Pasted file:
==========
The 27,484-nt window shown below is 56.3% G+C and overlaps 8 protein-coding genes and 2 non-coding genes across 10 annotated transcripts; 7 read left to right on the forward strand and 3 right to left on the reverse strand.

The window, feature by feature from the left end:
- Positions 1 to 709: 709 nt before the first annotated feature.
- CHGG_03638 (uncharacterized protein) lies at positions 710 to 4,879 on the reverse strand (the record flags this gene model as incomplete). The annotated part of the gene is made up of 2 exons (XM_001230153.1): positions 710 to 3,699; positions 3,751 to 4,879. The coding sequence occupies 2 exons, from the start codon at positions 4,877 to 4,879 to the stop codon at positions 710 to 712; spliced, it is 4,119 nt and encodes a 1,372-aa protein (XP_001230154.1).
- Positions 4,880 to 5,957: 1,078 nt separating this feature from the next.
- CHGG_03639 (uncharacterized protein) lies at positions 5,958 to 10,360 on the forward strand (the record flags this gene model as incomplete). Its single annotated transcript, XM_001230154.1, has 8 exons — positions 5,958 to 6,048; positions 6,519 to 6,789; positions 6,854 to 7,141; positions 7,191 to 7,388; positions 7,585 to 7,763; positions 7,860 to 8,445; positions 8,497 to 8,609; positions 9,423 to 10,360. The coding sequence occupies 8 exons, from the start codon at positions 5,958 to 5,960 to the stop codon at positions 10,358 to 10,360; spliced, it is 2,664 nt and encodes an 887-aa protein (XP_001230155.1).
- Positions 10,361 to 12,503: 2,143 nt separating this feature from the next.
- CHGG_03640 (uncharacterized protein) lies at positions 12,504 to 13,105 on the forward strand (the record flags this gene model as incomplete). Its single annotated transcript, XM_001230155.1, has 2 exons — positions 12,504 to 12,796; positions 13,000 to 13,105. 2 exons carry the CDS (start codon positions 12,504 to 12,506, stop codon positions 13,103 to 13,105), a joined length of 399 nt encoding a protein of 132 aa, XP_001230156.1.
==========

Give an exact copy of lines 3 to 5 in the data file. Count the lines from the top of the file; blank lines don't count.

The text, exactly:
- Positions 1 to 709: 709 nt before the first annotated feature.
- CHGG_03638 (uncharacterized protein) lies at positions 710 to 4,879 on the reverse strand (the record flags this gene model as incomplete). The annotated part of the gene is made up of 2 exons (XM_001230153.1): positions 710 to 3,699; positions 3,751 to 4,879. The coding sequence occupies 2 exons, from the start codon at positions 4,877 to 4,879 to the stop codon at positions 710 to 712; spliced, it is 4,119 nt and encodes a 1,372-aa protein (XP_001230154.1).
- Positions 4,880 to 5,957: 1,078 nt separating this feature from the next.